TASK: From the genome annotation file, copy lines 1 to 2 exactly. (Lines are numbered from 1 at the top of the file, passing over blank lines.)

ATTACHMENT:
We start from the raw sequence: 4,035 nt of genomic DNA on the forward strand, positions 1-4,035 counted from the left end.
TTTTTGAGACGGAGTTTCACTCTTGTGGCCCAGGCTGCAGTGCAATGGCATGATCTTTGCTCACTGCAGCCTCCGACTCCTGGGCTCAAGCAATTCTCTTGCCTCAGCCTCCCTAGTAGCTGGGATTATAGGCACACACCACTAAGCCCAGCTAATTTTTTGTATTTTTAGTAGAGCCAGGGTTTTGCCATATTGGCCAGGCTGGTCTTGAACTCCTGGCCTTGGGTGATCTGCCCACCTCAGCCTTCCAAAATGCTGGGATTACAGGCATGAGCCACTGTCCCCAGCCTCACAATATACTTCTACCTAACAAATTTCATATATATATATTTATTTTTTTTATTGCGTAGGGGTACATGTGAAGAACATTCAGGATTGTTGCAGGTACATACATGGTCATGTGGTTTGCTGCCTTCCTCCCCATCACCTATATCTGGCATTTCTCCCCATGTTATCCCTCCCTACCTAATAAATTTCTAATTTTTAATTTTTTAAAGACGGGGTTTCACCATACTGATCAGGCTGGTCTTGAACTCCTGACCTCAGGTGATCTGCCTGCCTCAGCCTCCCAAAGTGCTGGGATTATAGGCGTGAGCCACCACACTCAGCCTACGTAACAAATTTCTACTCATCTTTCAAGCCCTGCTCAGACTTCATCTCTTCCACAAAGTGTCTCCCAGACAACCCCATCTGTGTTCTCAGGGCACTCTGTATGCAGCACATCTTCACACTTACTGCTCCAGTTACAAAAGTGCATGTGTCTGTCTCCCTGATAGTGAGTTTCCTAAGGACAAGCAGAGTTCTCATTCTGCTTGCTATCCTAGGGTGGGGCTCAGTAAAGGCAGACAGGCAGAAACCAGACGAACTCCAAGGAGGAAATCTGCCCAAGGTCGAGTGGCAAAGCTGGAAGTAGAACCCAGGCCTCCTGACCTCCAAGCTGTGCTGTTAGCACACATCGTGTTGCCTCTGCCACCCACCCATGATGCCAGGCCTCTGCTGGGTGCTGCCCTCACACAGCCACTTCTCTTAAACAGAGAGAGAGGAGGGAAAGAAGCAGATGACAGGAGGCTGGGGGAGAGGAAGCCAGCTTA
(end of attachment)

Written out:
We start from the raw sequence: 4,035 nt of genomic DNA on the forward strand, positions 1-4,035 counted from the left end.
TTTTTGAGACGGAGTTTCACTCTTGTGGCCCAGGCTGCAGTGCAATGGCATGATCTTTGCTCACTGCAGCCTCCGACTCCTGGGCTCAAGCAATTCTCTTGCCTCAGCCTCCCTAGTAGCTGGGATTATAGGCACACACCACTAAGCCCAGCTAATTTTTTGTATTTTTAGTAGAGCCAGGGTTTTGCCATATTGGCCAGGCTGGTCTTGAACTCCTGGCCTTGGGTGATCTGCCCACCTCAGCCTTCCAAAATGCTGGGATTACAGGCATGAGCCACTGTCCCCAGCCTCACAATATACTTCTACCTAACAAATTTCATATATATATATTTATTTTTTTTATTGCGTAGGGGTACATGTGAAGAACATTCAGGATTGTTGCAGGTACATACATGGTCATGTGGTTTGCTGCCTTCCTCCCCATCACCTATATCTGGCATTTCTCCCCATGTTATCCCTCCCTACCTAATAAATTTCTAATTTTTAATTTTTTAAAGACGGGGTTTCACCATACTGATCAGGCTGGTCTTGAACTCCTGACCTCAGGTGATCTGCCTGCCTCAGCCTCCCAAAGTGCTGGGATTATAGGCGTGAGCCACCACACTCAGCCTACGTAACAAATTTCTACTCATCTTTCAAGCCCTGCTCAGACTTCATCTCTTCCACAAAGTGTCTCCCAGACAACCCCATCTGTGTTCTCAGGGCACTCTGTATGCAGCACATCTTCACACTTACTGCTCCAGTTACAAAAGTGCATGTGTCTGTCTCCCTGATAGTGAGTTTCCTAAGGACAAGCAGAGTTCTCATTCTGCTTGCTATCCTAGGGTGGGGCTCAGTAAAGGCAGACAGGCAGAAACCAGACGAACTCCAAGGAGGAAATCTGCCCAAGGTCGAGTGGCAAAGCTGGAAGTAGAACCCAGGCCTCCTGACCTCCAAGCTGTGCTGTTAGCACACATCGTGTTGCCTCTGCCACCCACCCATGATGCCAGGCCTCTGCTGGGTGCTGCCCTCACACAGCCACTTCTCTTAAACAGAGAGAGAGGAGGGAAAGAAGCAGATGACAGGAGGCTGGGGGAGAGGAAGCCAGCTTA